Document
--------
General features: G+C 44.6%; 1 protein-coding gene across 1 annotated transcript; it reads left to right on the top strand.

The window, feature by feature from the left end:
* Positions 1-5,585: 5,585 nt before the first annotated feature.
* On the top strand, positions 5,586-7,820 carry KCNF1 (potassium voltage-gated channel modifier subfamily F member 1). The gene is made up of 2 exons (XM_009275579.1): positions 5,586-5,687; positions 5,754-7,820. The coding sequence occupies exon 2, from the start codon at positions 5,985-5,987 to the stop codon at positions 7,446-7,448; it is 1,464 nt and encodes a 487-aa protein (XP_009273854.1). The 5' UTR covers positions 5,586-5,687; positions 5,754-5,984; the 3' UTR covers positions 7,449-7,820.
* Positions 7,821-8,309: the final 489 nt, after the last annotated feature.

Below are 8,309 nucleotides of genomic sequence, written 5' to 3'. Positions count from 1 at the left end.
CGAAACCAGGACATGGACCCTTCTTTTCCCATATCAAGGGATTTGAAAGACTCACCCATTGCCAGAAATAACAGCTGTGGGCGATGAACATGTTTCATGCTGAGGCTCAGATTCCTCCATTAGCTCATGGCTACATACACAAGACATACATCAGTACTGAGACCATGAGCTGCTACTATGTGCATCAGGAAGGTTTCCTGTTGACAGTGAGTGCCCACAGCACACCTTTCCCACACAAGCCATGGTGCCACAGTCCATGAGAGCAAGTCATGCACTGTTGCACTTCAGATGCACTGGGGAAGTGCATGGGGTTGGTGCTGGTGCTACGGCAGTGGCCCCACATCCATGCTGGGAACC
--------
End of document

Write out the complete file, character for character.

General features: G+C 44.6%; 1 protein-coding gene across 1 annotated transcript; it reads left to right on the top strand.

The window, feature by feature from the left end:
* Positions 1-5,585: 5,585 nt before the first annotated feature.
* On the top strand, positions 5,586-7,820 carry KCNF1 (potassium voltage-gated channel modifier subfamily F member 1). The gene is made up of 2 exons (XM_009275579.1): positions 5,586-5,687; positions 5,754-7,820. The coding sequence occupies exon 2, from the start codon at positions 5,985-5,987 to the stop codon at positions 7,446-7,448; it is 1,464 nt and encodes a 487-aa protein (XP_009273854.1). The 5' UTR covers positions 5,586-5,687; positions 5,754-5,984; the 3' UTR covers positions 7,449-7,820.
* Positions 7,821-8,309: the final 489 nt, after the last annotated feature.

Below are 8,309 nucleotides of genomic sequence, written 5' to 3'. Positions count from 1 at the left end.
CGAAACCAGGACATGGACCCTTCTTTTCCCATATCAAGGGATTTGAAAGACTCACCCATTGCCAGAAATAACAGCTGTGGGCGATGAACATGTTTCATGCTGAGGCTCAGATTCCTCCATTAGCTCATGGCTACATACACAAGACATACATCAGTACTGAGACCATGAGCTGCTACTATGTGCATCAGGAAGGTTTCCTGTTGACAGTGAGTGCCCACAGCACACCTTTCCCACACAAGCCATGGTGCCACAGTCCATGAGAGCAAGTCATGCACTGTTGCACTTCAGATGCACTGGGGAAGTGCATGGGGTTGGTGCTGGTGCTACGGCAGTGGCCCCACATCCATGCTGGGAACC